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How To Receive Criticism and Respond With Grace

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Note from Randy AlcornWhen I receive critical comments online or in response to my books, and when someone talks to me personally about their disagreements, I ask God to point out to me any truth they may contain. People are certainly correct that I’m very flawed. No one is more aware of this than I am. (When we dialogue, if I see an indication that critics realize they’re also flawed, it gives them credibility.)

I seek to be open-minded, teachable, and open to correction both in my life and writings. That doesn’t mean I’m never defensive, but it does mean I try to recognize and resist defensiveness. I have agreed with many critics and have made a number of changes in my books and articles (and yes, even my life) as a result.

Nevertheless, in some cases, sadly, I’ve found that attempts to explain or dialogue are fruitless. Some people are habitually certain that they are 100% correct in their criticisms and any opinions to the contrary are unthinkable to them. When I attempt to clarify, especially in a public forum but often even in private email exchanges, it just gives them something else to criticize.

So while I truly listen to and value feedback and criticism, I learned long ago there are many critics you can’t please, and shouldn’t try to. Jesus said, “How can you believe if you accept praise from one another, yet make no effort to obtain the praise that comes from the only God?” (John 5:44).

I figure for every inaccurate accusation made against me there’s another accurate one critics don’t even know about. For every person judging me unfairly, there’s another one giving me credit I don’t deserve. God is the Audience of One. We all stand or fall before Him, not each other.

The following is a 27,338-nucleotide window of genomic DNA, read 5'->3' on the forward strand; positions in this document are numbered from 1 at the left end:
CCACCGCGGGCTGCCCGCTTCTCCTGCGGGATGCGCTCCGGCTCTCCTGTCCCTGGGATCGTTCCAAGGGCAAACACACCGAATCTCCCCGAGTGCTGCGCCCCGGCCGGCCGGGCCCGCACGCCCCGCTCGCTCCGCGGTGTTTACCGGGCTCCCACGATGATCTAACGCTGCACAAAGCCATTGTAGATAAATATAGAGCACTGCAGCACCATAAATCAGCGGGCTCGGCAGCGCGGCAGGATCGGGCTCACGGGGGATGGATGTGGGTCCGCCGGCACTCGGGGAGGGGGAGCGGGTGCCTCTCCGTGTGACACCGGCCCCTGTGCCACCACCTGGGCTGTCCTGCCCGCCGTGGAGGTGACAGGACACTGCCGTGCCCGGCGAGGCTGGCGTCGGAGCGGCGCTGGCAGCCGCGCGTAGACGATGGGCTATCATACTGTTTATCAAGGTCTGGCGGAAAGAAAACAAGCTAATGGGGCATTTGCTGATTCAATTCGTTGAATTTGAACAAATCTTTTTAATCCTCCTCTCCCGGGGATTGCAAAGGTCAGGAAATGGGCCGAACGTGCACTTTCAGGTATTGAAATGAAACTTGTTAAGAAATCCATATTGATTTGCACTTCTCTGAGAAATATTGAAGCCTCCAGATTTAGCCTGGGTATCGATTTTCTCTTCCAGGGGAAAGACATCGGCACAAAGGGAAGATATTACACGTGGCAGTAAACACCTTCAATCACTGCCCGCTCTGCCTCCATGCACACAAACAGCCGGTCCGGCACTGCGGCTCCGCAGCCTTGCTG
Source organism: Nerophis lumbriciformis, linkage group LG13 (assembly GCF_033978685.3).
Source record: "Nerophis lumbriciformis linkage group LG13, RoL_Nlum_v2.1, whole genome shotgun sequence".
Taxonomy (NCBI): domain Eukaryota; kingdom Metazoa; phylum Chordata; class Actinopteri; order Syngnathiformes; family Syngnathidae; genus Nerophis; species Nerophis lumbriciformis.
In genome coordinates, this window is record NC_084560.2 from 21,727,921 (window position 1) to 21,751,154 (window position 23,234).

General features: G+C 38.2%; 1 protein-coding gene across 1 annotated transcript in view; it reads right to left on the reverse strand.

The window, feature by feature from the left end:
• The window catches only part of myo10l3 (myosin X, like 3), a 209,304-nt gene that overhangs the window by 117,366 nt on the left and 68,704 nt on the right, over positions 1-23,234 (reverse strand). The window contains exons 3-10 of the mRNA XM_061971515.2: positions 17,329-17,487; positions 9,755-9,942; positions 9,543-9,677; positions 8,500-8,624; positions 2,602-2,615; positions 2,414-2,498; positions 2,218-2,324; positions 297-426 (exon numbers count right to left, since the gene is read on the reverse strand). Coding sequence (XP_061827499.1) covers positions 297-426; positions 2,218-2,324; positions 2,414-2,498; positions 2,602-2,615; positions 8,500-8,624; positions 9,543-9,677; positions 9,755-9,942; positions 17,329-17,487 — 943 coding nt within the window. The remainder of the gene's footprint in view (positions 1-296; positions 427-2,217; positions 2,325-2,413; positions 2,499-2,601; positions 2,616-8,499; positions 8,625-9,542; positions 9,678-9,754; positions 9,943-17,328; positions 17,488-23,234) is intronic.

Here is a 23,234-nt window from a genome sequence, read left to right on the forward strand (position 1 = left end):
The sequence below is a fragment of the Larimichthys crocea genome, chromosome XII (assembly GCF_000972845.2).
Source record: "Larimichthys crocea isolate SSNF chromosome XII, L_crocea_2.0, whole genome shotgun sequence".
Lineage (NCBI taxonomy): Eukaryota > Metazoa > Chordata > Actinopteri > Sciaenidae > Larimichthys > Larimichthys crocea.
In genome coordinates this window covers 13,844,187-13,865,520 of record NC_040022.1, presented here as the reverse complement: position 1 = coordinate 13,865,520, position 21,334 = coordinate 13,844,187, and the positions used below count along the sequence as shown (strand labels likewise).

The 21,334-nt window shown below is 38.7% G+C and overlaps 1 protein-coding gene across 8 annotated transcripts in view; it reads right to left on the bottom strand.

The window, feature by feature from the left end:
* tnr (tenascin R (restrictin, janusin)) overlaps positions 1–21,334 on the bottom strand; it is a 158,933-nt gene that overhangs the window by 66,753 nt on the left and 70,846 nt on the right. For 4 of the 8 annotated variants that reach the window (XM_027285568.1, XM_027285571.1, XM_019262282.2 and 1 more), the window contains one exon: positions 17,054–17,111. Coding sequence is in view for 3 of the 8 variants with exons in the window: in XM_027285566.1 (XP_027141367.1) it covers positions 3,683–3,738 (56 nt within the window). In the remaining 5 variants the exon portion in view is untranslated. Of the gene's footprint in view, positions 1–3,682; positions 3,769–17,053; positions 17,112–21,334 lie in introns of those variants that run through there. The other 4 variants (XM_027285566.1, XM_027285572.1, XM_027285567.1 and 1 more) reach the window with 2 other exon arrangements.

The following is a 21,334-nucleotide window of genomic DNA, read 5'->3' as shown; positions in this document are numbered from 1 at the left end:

All that I’ve said explains why I love this advice from Scott Sauls about how to receive criticism and respond with grace. There’s a lot of wisdom here.

Scott Sauls: How to Receive Criticism with Grace

Because everyone is flawed, everyone can also expect criticism from time to time. But these days, a carefully timed, well placed call-out can have the outsized effect of “canceling” someone socially, culturally, professionally, denominationally, or otherwise.

Even when a person’s history, accomplishments, and character are laudable, a critical word can swiftly reduce the person to a single, defining worst moment. A damning narrative doesn’t even have to be true to ruin a person’s good name. It simply needs to be told by someone with an audience. In a flash, that person’s voice is silenced, influence lost, and reputation destroyed.

In today’s court of public opinion, where it’s expected that people may be canceled for holding a unique view on certain issues, we can no longer assume we’ll be judged innocent until proven guilty. Rather, we expect to be judged guilty until proven innocent—and by then, it may be too late.